Guinea pigs can happily indulge in fresh grass from outside as long as it hasn’t been treated with pesticides or chemicals. However, it’s important to avoid giving them grass that has been mowed by machinery, as it might contain oil residue and can quickly ferment, potentially causing them harm.
Instead, opt for freshly trimmed grass or allow them to nibble on it directly from the source. Avoid grass that may have been soiled or urinated on by other animals.
Most types of grass are safe for guinea pigs to enjoy. The most popular grass and one that is easy to find in most stores is wheatgrass (also called “cat grass”).
Wheatgrass is a wonderful source of essential nutrients that can benefit your guinea pigs. It contains a rich array of beneficial compounds, including potassium, dietary fiber, vitamin A, vitamin C, vitamin E (alpha-tocopherol), vitamin K, thiamin, riboflavin, niacin, vitamin B6, pantothenic acid, iron, zinc, copper, manganese, and selenium.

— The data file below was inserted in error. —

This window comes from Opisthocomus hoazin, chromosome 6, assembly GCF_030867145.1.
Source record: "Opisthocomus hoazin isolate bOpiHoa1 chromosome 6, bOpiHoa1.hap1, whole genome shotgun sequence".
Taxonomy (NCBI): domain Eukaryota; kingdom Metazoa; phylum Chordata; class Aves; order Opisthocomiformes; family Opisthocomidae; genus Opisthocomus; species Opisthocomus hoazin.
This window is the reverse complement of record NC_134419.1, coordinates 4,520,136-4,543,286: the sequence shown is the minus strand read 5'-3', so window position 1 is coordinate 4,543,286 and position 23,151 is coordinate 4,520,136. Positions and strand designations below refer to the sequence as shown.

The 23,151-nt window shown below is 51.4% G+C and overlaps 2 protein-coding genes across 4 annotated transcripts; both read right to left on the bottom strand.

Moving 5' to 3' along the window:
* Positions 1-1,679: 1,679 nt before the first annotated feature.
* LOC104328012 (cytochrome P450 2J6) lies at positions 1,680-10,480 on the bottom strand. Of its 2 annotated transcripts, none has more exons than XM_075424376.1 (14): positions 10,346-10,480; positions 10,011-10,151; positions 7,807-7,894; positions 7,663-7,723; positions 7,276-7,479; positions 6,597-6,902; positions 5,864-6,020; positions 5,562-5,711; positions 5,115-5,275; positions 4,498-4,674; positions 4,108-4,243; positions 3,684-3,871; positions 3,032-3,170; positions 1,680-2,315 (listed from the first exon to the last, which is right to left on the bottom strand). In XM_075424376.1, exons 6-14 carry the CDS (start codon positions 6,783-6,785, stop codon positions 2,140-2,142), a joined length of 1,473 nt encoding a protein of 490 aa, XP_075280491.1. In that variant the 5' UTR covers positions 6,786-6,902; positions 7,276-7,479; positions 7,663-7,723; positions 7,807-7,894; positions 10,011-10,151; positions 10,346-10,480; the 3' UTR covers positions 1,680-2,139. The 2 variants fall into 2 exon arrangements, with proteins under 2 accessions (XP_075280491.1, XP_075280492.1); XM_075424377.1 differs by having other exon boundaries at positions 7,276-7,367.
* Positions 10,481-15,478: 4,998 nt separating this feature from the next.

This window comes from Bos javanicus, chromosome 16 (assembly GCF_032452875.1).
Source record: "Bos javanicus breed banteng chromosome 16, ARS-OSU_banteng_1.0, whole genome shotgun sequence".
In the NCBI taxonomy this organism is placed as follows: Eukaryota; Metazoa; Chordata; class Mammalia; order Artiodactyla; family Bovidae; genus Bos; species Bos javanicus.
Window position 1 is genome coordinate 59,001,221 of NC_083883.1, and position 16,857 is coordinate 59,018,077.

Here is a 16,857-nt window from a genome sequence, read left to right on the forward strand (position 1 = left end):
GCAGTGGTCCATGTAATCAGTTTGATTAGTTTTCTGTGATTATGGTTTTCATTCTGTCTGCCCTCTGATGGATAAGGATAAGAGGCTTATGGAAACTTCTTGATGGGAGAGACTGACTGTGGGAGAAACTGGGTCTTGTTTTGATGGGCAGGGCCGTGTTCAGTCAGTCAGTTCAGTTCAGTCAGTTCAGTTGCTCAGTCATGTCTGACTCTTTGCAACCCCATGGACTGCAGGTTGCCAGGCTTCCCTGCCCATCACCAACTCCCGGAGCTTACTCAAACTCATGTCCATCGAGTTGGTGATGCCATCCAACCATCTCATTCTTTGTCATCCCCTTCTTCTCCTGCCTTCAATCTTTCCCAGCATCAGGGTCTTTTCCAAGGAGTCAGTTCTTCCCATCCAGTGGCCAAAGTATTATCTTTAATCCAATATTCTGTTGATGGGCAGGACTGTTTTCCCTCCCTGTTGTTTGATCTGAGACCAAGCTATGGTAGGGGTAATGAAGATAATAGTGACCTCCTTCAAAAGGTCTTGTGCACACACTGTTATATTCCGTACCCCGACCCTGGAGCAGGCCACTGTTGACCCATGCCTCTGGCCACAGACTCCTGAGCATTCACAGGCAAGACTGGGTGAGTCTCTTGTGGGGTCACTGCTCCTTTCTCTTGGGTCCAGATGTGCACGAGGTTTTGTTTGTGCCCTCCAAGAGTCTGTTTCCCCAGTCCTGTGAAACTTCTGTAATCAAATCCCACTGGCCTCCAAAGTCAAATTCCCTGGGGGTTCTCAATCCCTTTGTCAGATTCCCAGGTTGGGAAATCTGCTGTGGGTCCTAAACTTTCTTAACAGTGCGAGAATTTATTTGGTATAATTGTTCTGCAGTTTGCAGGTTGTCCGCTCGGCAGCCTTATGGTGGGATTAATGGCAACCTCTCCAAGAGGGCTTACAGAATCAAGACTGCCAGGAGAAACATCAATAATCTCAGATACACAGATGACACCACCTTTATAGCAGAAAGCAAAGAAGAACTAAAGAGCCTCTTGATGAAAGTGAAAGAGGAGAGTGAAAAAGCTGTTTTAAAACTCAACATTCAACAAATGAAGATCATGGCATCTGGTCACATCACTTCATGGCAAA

Incorporating wheatgrass into their diet can contribute to their overall well-being and provide them with a wide range of vital vitamins and minerals.
Other healthy grasses that guinea pigs enjoy are Oat, Rye, Barley, Timothy, Corn, Millet, and plain grass.
Grass is not only good for them but essential. Hay and/or grass should be 80% of your pets’ diet, and it is their main source of fiber, vitamins, and minerals.
While most guinea pig owners feed their guinea pigs hay (which is just a dry version of grass), as you can’t buy fresh grass in a pet store, fresh grass is just as good, if not better, for your pets.
Guinea pigs are sensitive to diet changes, so if your pigs have never had fresh grass before, introduce it gradually, not to upset their stomach.
Final Thoughts on Growing Grass for Guinea Pigs
Growing grass for guinea pigs is a straightforward process that can be tailored to suit your guinea pigs’ preferences. Remember to choose the appropriate growing medium, provide adequate care and maintenance, and ensure a gradual transition for your guinea pigs when introducing them to fresh grass.